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Comment Re:Hey look! (Score 1) 199

Java was successful not because of its object system but because it was C-like and free of charge at a time when Smalltalk was very expensive. C++ is a mess, I doubt its SIMULA inspired object system had anything to do with its success. Python was only the sane alternative to Perl.

Ruby and Objective-C are the closest to Smalltalk and are very successful because of that.

I don't understand how you can extrapolate that to say that Smalltalk's object system failed. Even more so when the OP's idea of ruling the world is not limited to how successful a language is due to its object system, but how influential it has been the last 30+ years.

We are still catching up with the past.

P. S. By the way, Java was so slow at the beginning that Sun Microsystems acquired Strongtalk (a statically typed Smalltalk) and the result of that was the HotSpot VM.

Comment Re:Ignorance, mainly. (Score 0) 133

You have tried so many programming languages and you don't know JavaScript is severely broken? Shame on you.

Let's look at your criteria for loving JavaScript:

IT WORKS
It does the job
It does it quickly
Works in browsers and mainframes.
Potential gateway drug

That's a very low demanding list of requirements.

Comment Re:depends (Score 1) 343

First, C++ was designed as C with Simula-67 classes, and did a good job of being that. Second, aside from syntax, what's the difference between sending a message and calling a member function? In both cases, the object in question has to know how to deal with it.

Calling a member function requires that the type of the object is known and includes such member function. Sending a message instead doesn't need to know anything about the object, only that it responds to the message; and even if the message is not understood then a method is called that manages that situation (doesNotUndertand in Smalltalk, method_missing in Ruby) which can be very useful when metaprogramming. For instance implementations of the proxy pattern or the active record pattern are simplified a lot by it.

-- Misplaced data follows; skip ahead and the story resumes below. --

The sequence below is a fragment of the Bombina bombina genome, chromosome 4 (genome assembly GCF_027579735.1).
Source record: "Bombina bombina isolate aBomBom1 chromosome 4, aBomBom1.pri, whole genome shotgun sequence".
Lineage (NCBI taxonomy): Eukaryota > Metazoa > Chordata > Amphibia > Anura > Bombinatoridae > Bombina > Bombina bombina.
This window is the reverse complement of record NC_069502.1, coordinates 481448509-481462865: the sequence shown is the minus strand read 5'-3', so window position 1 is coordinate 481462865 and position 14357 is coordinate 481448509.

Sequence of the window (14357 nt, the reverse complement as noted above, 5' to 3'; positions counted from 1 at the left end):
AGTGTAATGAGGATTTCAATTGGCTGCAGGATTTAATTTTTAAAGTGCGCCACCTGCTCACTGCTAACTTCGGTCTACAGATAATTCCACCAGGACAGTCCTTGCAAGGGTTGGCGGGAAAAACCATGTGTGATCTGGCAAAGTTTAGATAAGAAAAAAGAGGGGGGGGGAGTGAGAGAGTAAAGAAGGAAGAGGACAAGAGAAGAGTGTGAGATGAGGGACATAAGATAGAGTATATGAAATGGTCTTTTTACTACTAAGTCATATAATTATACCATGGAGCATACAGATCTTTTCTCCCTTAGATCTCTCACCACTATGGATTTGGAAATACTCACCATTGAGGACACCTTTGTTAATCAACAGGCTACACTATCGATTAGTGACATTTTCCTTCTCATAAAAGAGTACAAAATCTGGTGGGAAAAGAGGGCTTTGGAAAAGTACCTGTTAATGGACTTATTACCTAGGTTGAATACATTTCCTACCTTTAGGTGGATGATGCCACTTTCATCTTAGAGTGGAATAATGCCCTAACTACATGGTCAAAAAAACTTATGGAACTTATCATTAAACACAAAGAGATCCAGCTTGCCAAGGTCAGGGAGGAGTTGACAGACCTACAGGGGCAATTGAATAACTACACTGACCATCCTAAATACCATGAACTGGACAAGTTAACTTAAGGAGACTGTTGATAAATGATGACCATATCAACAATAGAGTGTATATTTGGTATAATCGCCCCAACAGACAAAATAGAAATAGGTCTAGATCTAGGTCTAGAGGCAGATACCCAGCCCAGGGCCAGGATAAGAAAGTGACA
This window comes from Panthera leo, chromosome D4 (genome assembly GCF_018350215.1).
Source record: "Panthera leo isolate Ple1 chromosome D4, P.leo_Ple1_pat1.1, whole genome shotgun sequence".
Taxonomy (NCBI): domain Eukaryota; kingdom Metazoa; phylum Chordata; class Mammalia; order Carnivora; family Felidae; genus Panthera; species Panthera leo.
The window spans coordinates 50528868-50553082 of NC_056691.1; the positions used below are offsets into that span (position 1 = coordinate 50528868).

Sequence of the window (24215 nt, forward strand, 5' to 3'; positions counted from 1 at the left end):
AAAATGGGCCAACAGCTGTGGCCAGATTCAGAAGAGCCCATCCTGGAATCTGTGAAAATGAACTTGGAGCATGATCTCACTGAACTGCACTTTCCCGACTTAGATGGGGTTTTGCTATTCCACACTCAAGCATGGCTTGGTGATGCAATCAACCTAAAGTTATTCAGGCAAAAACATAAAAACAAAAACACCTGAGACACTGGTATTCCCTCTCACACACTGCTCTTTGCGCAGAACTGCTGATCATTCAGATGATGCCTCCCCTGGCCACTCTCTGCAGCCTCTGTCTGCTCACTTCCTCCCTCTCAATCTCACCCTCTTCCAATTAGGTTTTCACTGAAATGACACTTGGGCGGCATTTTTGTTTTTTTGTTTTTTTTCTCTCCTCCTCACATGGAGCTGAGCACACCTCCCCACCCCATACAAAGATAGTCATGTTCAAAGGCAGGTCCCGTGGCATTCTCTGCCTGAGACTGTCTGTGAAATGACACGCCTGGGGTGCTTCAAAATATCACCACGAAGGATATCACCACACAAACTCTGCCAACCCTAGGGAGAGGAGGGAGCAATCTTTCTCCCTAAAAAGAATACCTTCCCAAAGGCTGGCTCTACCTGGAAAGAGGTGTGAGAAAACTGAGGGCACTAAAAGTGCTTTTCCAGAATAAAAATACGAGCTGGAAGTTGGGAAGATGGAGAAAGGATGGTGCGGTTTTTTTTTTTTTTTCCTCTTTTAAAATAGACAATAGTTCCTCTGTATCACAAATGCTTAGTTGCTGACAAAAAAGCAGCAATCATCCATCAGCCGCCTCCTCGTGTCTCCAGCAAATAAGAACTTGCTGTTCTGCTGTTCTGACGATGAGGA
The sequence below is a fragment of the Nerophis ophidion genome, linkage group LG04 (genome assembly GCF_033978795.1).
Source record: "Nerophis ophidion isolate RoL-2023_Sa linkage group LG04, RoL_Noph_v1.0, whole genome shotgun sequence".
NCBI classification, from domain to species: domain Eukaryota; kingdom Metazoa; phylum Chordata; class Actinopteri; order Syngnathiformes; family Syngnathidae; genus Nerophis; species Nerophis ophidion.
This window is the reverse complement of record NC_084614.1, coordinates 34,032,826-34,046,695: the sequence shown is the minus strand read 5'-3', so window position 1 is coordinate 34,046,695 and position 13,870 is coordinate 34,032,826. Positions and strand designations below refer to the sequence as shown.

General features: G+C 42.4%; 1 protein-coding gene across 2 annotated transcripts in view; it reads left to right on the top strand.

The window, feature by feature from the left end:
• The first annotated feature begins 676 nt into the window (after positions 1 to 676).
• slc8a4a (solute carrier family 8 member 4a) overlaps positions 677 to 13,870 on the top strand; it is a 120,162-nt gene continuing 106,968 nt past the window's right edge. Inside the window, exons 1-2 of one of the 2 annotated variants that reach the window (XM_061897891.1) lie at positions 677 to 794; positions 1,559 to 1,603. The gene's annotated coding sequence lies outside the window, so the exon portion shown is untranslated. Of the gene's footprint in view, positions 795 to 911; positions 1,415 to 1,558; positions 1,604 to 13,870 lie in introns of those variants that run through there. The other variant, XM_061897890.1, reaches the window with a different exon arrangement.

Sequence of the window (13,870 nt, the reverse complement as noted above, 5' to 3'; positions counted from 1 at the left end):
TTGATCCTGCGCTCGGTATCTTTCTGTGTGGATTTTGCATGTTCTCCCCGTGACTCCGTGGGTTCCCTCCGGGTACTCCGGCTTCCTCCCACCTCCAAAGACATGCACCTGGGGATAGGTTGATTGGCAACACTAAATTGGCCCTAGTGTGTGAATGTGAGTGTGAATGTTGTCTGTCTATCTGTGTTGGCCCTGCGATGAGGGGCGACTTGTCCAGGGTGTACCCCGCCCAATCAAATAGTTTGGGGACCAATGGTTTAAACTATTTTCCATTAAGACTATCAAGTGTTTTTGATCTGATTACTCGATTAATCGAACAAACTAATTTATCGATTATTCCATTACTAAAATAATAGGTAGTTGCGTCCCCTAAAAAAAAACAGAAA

Comment Re:Mind blowing (Score 1) 343

You are obviously biased towards static typing, which is fine. But then, why are you commenting on a Smalltalk story, I wonder. Do you care? Smalltalk is obviously not in your list of interests.

Now, calling out Ruby for being terrible for server-side code though is plain ignorant.

Why do you think Ruby is a toy language? what are you comparing it with?
Crappy support for exceptions? What are you talking about here? Please specify. Again, what are you comparing it with?
What's wrong with multi-threading in Ruby?

Comment Re:depends (Score 1) 343

1) its absolute simplicity and minimalism of syntax

Count me out. I don't feel like building mounds of advanced syntax out of primitives over and over, I'd rather have my complex syntax pre-baked and only re-implement syntax when I really meed a DSL.

2) its live coding/debugging environment (as well as the "image")

Implementation feature, not a language feature, though granted much easier to implement on some languages than others.

Do you even know what you are talking about?

minimalism of syntax means it is easy to learn and so there's less room for someone to make a mistake, because there are less rules to learn and less keywords to watch out for.

Smalltalk for instance has no keywords at all. It does have six pseudo-variables: true, false, nil, self, super, and thisContext. These are bindings that the programmer cannot change. Other than those you can use any identifier for yourself.

You don't "re-implement syntax"... get serious. If you don't care about Smalltalk that's fine. Just stop spreading misinformation.

Comment Re:Cures cancer? Gives sight to the blind? Regrows (Score 1) 343

If operator precedence is the only "wart" you can mention that stops you from using Smalltalk then you can't really speak about Smalltalk with authority.

FYI, there are no operators. Just messages sent to receivers. Is your mind blowing yet? No?

There are neither conditional statements nor control structures in the *language* yet Smalltalk programmers use them all the time. How is that possible? Non-sense? Mind blowing yet?

Comment Re:object oriented programming (Score 1) 343

You have very well indoctrinated in static typing, that's fine.

Let's try an exercise. Look deeply into those "generics" and "templates" and "dynamic casts" and most of those "design patterns"[1] you have to learn. If look deep enough you will be able to see through them and find out that they are solutions to problems caused by static typing, which enable you to escape for static typing and make it more dynamic!

[1] http://www.norvig.com/design-p...

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